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Google Won't Comply With European Data Protection Policies

Big Data Beats Big Government

Your Google searches, as innocent as they may seem, reveal a lot more about yourself than you would like. Since 2012, Google has been using this to its advantage, profiling its users across all the services that it offers such as YouTube, Gmail, Google Maps or Google+. These profiles are used to show you adverts catered especially for you. Sounds a bit creepy doesn't it? 

From your idle googling, Google can guess a lot about you: your location, your preferences, your financial and social status and even your sexual orientation. Google provides no way of controlling what information you want used to sell you stuff and that is why it has been seriously criticized by European countries.



While Google doesn't care about your right to privacy, European countries do. Google violates more than a few European country's policies about privacy online and had been asked many times to change them so users can decide for themselves if they want Google to use information about them. The French CNIL (Commission National de l’Informatique et des Libertes) has already fined Google for violating privacy and not complying with European and French policies. France is not the only country to do so and many European countries are investigating Google's privacy settings. Germany is the latest one to warn Google that it is violating its Telemedia Act and Federal Data Protection Act. 

The complaint comes from a German representative part of a European task force examining Google's privacy policy. They have demanded that Google ask its users consent to have their information used but also that Google be more transparent about how the data is being processed and used. According to Google, profiling is just another great service it provides to make your online experience better by catering to what it thinks you like and need. Google assures it users that it won't sell your personal information and won't share it without your permission.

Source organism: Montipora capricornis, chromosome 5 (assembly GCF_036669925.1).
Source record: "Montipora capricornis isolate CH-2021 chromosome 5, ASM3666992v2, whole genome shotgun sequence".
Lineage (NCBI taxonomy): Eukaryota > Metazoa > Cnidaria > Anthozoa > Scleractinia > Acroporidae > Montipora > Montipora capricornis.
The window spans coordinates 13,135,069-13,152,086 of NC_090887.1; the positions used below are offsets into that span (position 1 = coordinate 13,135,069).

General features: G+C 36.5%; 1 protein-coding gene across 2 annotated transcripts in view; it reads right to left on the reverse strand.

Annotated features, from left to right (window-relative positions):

This will not be enough for European countries but it is easy to assume that their threats will be ignored and all the fines will be paid. It will take more than a few warnings or fines to bring the giant corporation to its knees. However, if Europe were to decide on banning Google till it changed its policies, no one would stand behind them. 

Google might not be the only internet giant to come under fire by European countries. Facebook has announced that its tailored ads would not only appear on Facebook but on all web pages you visit. If that isn't a massive violation of user's privacy, I don't know what is. 


Laura is a recent graduate from University of East Anglia in Film and Television Studies, currently interning as a content writer but hoping to one day live off her writing. Follow her @LauraAtSMF.

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Google Won't Comply With European Data Protection Policies Reviewed by Laura Veit on Friday, October 03, 2014 Rating: 5
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